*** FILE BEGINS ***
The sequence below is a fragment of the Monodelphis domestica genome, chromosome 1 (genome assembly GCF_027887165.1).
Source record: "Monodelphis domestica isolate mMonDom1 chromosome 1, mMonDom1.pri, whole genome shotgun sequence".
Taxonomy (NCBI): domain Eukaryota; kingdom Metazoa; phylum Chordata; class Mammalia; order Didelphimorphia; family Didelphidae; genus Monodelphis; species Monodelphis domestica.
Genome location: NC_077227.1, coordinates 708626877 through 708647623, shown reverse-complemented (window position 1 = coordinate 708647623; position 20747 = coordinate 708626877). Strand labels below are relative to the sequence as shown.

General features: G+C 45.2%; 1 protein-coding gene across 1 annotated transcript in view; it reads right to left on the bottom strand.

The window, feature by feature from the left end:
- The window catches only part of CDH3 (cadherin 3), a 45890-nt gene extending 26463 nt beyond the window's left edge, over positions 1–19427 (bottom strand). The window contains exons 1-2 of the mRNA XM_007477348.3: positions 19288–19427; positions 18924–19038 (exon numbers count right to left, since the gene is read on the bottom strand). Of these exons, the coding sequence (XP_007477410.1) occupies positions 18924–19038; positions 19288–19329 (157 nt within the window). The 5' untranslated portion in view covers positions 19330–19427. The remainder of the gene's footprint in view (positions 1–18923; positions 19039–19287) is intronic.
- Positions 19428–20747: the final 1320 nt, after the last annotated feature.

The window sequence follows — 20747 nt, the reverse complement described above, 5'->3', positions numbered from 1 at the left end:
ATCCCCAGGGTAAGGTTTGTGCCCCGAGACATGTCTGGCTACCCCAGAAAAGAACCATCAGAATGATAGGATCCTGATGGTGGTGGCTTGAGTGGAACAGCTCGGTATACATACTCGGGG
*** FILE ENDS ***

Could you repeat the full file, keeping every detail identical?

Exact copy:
The sequence below is a fragment of the Monodelphis domestica genome, chromosome 1 (genome assembly GCF_027887165.1).
Source record: "Monodelphis domestica isolate mMonDom1 chromosome 1, mMonDom1.pri, whole genome shotgun sequence".
Taxonomy (NCBI): domain Eukaryota; kingdom Metazoa; phylum Chordata; class Mammalia; order Didelphimorphia; family Didelphidae; genus Monodelphis; species Monodelphis domestica.
Genome location: NC_077227.1, coordinates 708626877 through 708647623, shown reverse-complemented (window position 1 = coordinate 708647623; position 20747 = coordinate 708626877). Strand labels below are relative to the sequence as shown.

General features: G+C 45.2%; 1 protein-coding gene across 1 annotated transcript in view; it reads right to left on the bottom strand.

The window, feature by feature from the left end:
- The window catches only part of CDH3 (cadherin 3), a 45890-nt gene extending 26463 nt beyond the window's left edge, over positions 1–19427 (bottom strand). The window contains exons 1-2 of the mRNA XM_007477348.3: positions 19288–19427; positions 18924–19038 (exon numbers count right to left, since the gene is read on the bottom strand). Of these exons, the coding sequence (XP_007477410.1) occupies positions 18924–19038; positions 19288–19329 (157 nt within the window). The 5' untranslated portion in view covers positions 19330–19427. The remainder of the gene's footprint in view (positions 1–18923; positions 19039–19287) is intronic.
- Positions 19428–20747: the final 1320 nt, after the last annotated feature.

The window sequence follows — 20747 nt, the reverse complement described above, 5'->3', positions numbered from 1 at the left end:
ATCCCCAGGGTAAGGTTTGTGCCCCGAGACATGTCTGGCTACCCCAGAAAAGAACCATCAGAATGATAGGATCCTGATGGTGGTGGCTTGAGTGGAACAGCTCGGTATACATACTCGGGG